Open Access

A major genetic locus controlling natural Plasmodium falciparum infection is shared by East and West African Anopheles gambiae

  • Michelle M Riehle1Email author,
  • Kyriacos Markianos2,
  • Louis Lambrechts3,
  • Ai Xia4,
  • Igor Sharakhov4,
  • Jacob C Koella5 and
  • Kenneth D Vernick1
Malaria Journal20076:87

https://doi.org/10.1186/1475-2875-6-87

Received: 02 January 2007

Accepted: 06 July 2007

Published: 06 July 2007

Abstract

Background

Genetic linkage mapping identified a region of chromosome 2L in the Anopheles gambiae genome that exerts major control over natural infection by Plasmodium falciparum. This 2L Plasmodium-resistance interval was mapped in mosquitoes from a natural population in Mali, West Africa, and controls the numbers of P. falciparum oocysts that develop on the vector midgut. An important question is whether genetic variation with respect to Plasmodium-resistance exists across Africa, and if so whether the same or multiple geographically distinct resistance mechanisms are responsible for the trait.

Methods

To identify P falciparum resistance loci in pedigrees generated and infected in Kenya, East Africa, 28 microsatellite loci were typed across the mosquito genome. Genetic linkage mapping was used to detect significant linkage between genotype and numbers of midgut oocysts surviving to 7–8 days post-infection.

Results

A major malaria-control locus was identified on chromosome 2L in East African mosquitoes, in the same apparent position originally identified from the West African population. Presence of this resistance locus explains 75% of parasite free mosquitoes. The Kenyan resistance locus is named EA_Pfin1 (E ast A frica_ P lasmodium f alciparum Infection In tensity).

Conclusion

Detection of a malaria-control locus at the same chromosomal location in both East and West African mosquitoes indicates that, to the level of genetic resolution of the analysis, the same mechanism of Plasmodium-resistance, or a mechanism controlled by the same genomic region, is found across Africa, and thus probably operates in A. gambiae throughout its entire range.

Background

The mosquito Anopheles gambiae is the major African vector of human malaria caused by Plasmodium falciparum. More than 300 million cases of acute malaria occur globally each year resulting in over one million deaths with greater than 90% of these deaths occurring in children from Sub-Saharan Africa [1]. In malaria endemic countries where the poorest sections of society are most affected, inadequate public health initiatives and the selection of insecticide resistance hinder the efforts to control malaria transmission. Recent proposals to curb the malaria burden involve more technological approaches including the generation and introduction of transgenic mosquitoes [2]. However, all approaches have their own logistical, political and ethical limitations.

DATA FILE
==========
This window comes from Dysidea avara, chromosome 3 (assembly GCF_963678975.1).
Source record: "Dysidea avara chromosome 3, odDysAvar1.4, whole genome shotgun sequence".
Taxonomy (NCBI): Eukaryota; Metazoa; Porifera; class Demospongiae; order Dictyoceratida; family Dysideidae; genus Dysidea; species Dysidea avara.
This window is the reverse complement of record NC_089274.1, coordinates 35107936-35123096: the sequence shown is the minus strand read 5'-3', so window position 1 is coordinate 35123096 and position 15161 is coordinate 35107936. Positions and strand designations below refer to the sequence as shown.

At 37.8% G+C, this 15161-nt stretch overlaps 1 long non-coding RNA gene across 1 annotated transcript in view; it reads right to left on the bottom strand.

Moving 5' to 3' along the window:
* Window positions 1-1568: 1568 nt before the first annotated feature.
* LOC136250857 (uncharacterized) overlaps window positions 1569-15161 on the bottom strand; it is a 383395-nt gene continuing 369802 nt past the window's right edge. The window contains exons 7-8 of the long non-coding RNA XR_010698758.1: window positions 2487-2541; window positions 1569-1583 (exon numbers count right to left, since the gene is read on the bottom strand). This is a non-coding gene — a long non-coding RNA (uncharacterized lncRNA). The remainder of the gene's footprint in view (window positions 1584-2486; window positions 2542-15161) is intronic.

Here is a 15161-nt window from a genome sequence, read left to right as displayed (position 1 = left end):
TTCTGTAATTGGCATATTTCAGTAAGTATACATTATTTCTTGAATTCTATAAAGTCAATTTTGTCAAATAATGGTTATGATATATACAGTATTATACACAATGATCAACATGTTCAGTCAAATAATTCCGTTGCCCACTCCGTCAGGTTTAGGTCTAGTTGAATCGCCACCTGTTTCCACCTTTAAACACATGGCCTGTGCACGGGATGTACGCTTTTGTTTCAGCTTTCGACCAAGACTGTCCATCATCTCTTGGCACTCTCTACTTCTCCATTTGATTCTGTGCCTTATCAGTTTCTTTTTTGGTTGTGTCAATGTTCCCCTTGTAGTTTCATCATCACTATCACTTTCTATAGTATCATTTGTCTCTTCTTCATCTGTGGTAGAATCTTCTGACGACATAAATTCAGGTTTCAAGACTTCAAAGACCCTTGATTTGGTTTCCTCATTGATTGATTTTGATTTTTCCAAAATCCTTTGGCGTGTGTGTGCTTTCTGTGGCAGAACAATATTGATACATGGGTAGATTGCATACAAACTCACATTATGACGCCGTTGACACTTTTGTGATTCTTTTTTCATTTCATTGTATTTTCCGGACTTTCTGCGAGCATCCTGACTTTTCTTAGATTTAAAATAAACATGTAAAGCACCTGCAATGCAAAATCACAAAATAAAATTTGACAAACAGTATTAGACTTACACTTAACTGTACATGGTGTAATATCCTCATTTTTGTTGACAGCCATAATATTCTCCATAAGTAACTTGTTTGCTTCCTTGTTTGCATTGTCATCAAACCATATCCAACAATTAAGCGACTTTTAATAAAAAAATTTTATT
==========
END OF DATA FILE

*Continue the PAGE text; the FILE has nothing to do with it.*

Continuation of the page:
Here the genetics of natural vector resistance to P. falciparum is dissected, with the ultimate goal to utilize successful existing natural Plasmodium resistance mechanisms for control of human malaria transmission. Knowledge of the prevalence, strength and genomic location of loci that control mosquito resistance to malaria parasites in vector populations could aid future efforts to control parasite transmission. Genetically resistant and susceptible mosquitoes exist in nature, and phenotypic variation can segregate as a simple Mendelian trait [3]. A recent comprehensive study reported the prevalence, strength and genomic location of natural P. falciparum resistance loci in A. gambiae in Mali, West Africa [4]. The loci with the strongest phenotypic effect on parasite numbers clustered to form a Plasmodium-resistance island (PRI) on chromosome 2L. It would be valuable to know whether the genetic mechanism of the PRI identified in Mali is specific to that population, suggesting that there might be many geographically local A. gambiae resistance mechanisms across Africa, or conversely whether the mechanism identified by the PRI exists in A. gambiae throughout Africa. A major barrier to gene flow in A. gambiae occurs between West and East African populations [5], and thus comparing these populations should offer the most stringent test of the geographic generality of genetic loci controlling resistance mechanisms.